When the day's hunt was over the sun in a splendid effort painted such sublime sunsets above Mount Elgon as I had never dreamed of. And the music of hundreds of African birds along the river's edge greeted us with the cool, delightful dawn. Purely from an æsthetic standpoint, our days on the Nzoia were ones never to be forgotten, while from the standpoint of the man who loves to see wild game and doesn't care much about killing it, the bright, clear days on the Nzoia were memorable ones. The Roosevelt party went its way back to civilization; the Spaniards, De la Huerta and the Duke of Peñaranda, came and made a flying trip up the mountain for elephant, then returned and went their way. The young Baron Rothschild came on to the plateau for a couple of weeks and then disappeared. And still we lingered on, happy, healthy, generally hungry, and intoxicated with the languorous murmur of Africa.
With Sharp Stakes in Them
Then we marched for the mountain on our big elephant hunt. The details of those twelve days of adventuring in districts, some of which were probably never traversed before by white men, our experiences with the natives, our climb up the side of the mountain and our camp in the crater; our icy mornings, our ascent of the highest peak, and our explorations of the ancient homes of the cave-dwellersall are part of a remarkable series of events that have nothing to do with an elephant story. In the forests we saw numberless old elephant pits, and on the grassy slopes there were mazes of elephants' trails, some so big that hundreds of elephants must have moved along them. But we saw no elephants. We scanned the hills for miles and tramped for days in ideal elephant country, but our quest was all in vain. Then our food supplies ran low, our last bullock was killed, and we hurried back to the base camp on the river, a hungry, tired band of a hundred and twenty men.
The matter of provisioning a large number of porters far from the railroad is a serious one. In addition to carrying the safari outfit, the porters must carry their posho, or cornmeal ration, and it is impossible for them to carry more than a limited number of days' rations. So the farther one gets from the base of supplies the more difficult it is to move, and a relay system must be employed. Porters must be sent back for food, often six or eight days; or else a bullock wagon must be used for that purpose. In our safari we used two wagons, drawn by thirty oxen, to supplement the porters in keeping up food supplies, and even by so doing there were times when rations ran low. In such times we would shoot game for them, either kongoni or zebra, both of which are considered great delicacies by the black man.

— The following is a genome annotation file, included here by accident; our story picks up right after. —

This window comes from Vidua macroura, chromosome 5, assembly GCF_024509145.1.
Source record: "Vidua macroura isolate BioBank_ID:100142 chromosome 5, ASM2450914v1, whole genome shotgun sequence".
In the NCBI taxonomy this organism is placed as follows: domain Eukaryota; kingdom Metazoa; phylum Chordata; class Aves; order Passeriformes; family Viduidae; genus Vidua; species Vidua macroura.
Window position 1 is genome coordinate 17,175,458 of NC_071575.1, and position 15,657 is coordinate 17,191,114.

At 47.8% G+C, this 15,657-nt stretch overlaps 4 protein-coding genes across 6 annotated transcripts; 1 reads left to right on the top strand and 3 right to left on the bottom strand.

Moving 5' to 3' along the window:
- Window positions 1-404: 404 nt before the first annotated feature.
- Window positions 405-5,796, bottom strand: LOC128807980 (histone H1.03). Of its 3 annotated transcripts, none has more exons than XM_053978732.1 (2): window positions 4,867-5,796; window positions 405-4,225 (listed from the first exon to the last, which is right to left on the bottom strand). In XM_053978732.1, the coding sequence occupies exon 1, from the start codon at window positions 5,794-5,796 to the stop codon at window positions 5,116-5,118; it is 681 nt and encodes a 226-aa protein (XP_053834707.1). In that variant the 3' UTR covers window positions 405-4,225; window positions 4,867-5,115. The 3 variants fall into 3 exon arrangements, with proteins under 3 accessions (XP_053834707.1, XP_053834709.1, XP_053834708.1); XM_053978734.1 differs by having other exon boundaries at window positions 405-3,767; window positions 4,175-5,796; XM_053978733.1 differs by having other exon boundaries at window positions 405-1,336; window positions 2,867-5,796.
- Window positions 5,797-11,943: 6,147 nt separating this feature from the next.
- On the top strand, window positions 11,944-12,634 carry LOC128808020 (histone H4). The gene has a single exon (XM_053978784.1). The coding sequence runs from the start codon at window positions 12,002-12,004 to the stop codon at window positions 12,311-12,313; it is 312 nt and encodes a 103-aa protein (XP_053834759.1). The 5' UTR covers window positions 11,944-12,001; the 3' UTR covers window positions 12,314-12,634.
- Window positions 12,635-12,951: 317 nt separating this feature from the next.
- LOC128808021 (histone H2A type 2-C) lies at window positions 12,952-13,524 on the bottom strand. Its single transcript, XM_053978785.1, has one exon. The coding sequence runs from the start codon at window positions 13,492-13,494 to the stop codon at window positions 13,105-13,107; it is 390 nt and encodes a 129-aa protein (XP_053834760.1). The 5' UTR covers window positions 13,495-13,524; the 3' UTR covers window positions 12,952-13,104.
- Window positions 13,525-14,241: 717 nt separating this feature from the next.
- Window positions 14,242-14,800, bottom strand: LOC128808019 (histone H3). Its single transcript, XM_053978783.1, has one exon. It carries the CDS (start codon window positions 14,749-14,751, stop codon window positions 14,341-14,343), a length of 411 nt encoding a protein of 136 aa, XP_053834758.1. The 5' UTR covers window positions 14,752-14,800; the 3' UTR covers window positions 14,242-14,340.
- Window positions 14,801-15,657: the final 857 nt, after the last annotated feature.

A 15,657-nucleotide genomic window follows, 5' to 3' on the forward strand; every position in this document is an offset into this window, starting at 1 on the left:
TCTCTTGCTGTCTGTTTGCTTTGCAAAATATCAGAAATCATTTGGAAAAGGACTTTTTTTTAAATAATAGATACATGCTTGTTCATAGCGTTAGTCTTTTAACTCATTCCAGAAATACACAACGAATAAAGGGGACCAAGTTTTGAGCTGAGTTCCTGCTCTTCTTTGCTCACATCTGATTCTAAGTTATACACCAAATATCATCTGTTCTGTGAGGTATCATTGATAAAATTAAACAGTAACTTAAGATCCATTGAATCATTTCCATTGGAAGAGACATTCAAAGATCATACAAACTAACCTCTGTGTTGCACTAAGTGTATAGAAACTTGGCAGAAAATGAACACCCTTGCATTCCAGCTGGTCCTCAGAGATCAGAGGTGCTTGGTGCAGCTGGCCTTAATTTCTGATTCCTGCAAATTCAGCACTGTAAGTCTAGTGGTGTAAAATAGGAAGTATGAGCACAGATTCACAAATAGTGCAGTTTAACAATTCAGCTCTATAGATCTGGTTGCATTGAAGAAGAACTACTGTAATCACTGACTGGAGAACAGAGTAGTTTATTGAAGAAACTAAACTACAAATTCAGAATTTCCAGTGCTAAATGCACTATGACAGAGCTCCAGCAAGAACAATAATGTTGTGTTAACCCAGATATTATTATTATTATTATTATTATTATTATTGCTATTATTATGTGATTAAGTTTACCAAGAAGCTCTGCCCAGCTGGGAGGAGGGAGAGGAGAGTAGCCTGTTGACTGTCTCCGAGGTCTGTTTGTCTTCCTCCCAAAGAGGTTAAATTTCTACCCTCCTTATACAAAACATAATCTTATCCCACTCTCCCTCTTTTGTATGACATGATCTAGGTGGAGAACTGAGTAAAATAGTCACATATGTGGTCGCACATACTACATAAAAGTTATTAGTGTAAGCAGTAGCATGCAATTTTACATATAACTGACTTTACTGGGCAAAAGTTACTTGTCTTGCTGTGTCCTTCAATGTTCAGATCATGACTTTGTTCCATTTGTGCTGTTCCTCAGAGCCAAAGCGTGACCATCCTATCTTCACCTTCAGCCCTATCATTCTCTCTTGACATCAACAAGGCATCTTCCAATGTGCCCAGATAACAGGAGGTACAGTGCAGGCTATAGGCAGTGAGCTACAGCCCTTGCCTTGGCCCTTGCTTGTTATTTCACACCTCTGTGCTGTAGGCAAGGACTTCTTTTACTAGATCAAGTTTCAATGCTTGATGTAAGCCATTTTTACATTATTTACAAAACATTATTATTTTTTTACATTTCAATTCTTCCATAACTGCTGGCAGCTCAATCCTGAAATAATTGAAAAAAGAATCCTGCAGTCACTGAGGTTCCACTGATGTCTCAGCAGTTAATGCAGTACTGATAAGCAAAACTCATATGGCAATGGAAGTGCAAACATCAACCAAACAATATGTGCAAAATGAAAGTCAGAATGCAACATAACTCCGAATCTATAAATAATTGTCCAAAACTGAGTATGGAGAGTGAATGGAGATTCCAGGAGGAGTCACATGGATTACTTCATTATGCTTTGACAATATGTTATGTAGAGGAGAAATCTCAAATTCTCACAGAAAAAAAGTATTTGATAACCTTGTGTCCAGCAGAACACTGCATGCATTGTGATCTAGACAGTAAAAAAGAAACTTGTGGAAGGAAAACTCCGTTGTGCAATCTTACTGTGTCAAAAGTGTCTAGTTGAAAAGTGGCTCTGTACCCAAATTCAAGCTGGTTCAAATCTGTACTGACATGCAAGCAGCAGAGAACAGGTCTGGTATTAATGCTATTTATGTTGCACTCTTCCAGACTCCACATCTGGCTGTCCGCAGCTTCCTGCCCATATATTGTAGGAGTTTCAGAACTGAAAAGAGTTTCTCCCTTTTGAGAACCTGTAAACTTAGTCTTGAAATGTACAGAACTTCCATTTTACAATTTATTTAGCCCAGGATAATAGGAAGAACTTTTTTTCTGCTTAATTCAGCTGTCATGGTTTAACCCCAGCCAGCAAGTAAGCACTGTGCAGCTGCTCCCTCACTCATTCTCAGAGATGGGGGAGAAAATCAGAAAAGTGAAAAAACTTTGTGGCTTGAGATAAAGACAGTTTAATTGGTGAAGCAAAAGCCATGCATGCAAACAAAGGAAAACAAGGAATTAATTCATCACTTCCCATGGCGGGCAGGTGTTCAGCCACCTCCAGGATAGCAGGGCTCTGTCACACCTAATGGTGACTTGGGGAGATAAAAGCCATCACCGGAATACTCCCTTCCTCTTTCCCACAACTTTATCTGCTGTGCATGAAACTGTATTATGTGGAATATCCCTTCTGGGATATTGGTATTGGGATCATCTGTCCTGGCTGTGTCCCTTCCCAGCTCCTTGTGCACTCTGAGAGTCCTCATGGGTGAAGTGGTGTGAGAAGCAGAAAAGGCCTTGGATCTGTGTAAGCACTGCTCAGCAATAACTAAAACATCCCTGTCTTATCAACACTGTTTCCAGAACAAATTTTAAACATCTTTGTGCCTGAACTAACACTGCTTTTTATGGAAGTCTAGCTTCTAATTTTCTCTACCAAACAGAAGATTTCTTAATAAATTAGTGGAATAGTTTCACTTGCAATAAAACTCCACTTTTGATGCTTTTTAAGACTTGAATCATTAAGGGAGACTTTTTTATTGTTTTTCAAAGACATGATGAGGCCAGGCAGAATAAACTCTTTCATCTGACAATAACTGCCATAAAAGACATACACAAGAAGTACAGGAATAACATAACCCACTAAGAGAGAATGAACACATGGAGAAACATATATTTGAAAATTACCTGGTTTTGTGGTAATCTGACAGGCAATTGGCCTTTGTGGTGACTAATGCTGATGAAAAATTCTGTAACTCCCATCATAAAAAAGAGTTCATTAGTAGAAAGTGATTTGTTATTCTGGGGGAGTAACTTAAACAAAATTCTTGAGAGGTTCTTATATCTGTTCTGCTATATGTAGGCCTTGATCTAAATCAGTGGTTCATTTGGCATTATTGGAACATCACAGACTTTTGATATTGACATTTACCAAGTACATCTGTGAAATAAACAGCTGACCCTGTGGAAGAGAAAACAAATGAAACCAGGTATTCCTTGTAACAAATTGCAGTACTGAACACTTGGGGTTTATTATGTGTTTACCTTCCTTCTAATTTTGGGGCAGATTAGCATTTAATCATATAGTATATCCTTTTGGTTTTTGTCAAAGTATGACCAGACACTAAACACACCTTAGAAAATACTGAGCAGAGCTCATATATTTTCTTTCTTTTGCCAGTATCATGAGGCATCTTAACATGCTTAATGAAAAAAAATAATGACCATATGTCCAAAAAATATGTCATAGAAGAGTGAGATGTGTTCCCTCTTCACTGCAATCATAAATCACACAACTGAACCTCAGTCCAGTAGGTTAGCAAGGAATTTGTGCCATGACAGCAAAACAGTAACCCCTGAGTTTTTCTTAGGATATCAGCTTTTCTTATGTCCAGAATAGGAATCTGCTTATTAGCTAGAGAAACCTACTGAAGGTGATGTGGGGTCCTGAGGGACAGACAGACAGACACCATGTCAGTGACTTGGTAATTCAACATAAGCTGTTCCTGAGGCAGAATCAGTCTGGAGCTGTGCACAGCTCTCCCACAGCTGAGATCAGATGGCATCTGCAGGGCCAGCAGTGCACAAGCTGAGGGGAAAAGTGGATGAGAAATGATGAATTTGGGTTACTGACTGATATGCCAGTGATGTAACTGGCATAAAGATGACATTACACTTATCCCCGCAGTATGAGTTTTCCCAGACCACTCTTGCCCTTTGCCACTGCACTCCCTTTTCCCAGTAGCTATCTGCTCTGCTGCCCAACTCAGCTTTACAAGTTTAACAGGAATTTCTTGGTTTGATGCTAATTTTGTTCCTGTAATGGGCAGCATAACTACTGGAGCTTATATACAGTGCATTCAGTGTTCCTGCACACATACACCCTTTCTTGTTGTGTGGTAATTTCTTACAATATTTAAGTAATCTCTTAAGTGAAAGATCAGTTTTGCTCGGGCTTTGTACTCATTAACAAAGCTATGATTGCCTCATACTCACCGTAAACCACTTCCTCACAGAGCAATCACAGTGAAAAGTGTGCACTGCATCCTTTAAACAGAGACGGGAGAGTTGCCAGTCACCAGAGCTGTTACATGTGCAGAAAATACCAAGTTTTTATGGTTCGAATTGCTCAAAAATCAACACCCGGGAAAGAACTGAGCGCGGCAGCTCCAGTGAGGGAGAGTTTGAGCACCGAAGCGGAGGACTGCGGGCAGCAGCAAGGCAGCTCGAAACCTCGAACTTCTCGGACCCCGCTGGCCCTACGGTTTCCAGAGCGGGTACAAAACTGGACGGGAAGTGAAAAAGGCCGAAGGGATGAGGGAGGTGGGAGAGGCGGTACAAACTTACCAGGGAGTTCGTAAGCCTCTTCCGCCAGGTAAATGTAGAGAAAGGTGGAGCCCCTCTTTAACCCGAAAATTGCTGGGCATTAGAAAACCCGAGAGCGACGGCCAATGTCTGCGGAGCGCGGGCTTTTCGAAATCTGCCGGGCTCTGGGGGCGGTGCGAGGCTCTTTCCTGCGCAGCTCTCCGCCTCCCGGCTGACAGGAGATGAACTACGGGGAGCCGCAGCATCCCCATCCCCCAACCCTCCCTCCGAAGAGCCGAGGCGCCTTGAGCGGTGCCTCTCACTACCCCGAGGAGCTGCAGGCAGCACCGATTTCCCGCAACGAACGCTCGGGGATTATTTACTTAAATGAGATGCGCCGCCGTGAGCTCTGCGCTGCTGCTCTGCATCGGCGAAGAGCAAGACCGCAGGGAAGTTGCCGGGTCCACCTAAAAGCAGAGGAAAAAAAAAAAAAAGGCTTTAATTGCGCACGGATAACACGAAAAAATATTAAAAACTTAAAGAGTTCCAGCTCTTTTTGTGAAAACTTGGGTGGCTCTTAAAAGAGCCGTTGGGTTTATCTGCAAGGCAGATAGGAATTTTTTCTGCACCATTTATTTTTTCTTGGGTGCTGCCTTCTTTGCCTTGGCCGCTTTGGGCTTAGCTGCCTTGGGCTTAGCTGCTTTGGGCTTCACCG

However, this is not telling about my memorable elephant experiences in the Guas Ngishu Plateau.
We got back to the Nzoia River on December third. On the fifteenth, after many more unsuccessful attempts to get in touch with a herd, Mr. Akeley and I resolved to try the mountain again. We thought that perhaps the elephants might have moved northward along the eastern slope, and so we thought we'd push clear up to the Turkwel River and find out beyond question. We outfitted for an eight days' march, carried only one tent and a small number of good porters. Only the absolute necessaries were taken, for we expected to move fast and hard. The first day we marched eight hours, crossed the Nzoia River, and by a curious chance at once struck a fresh trail which was diagnosed as being only a few hours old. The bark torn from trees was fresh and still moist; the leaves of the branches that had been broken off as the elephants fed along the way were still unwithered, and the flowers that had been crushed down by the great feet of the herd had lost little of their freshness and fragrance.
The trail led us first in one direction, then in another; sometimes it was a big trail that plowed through the long grass like a river, with little tributaries branching in and out where the individual members of the herd had swerved out of the main channel to feed by the way. And sometimes when all the herd were feeding, the main trail disappeared, to be replaced by a maze of lesser trails leading in all directions. But by the skilful tracking of our gunbearers the main trail would be found again some distance onward. We followed the trail for hours, and then, night coming on, we went into camp near a small stream, choked with luxuriant vegetation. Akeley thought he heard a faint squeal of an elephant far off, and while the porters made camp we went on for a mile or so to investigate. But no further sounds indicated the proximity of the herd.
Early the next morning we took up the trail again, and in less than an hour my Masai sais pointed off to a distant slope a couple of miles away, where a black line appeared. It looked like an outcropping of rock. Akeley looked at it and exclaimed, "By George, I believe he's got them!" and a moment later, after he had directed his glasses on the distant spot, he said briskly, "That's right, they're over there." And so, for the first time, after having scanned suspicious-looking spots in the landscape for weeks and always with disappointment, I saw a herd of real live elephants. To the naked eye they looked more like little shifting black beetles than anything else, but in the glasses they were plainly revealed with swaying bodies and flapping ears and swinging trunks.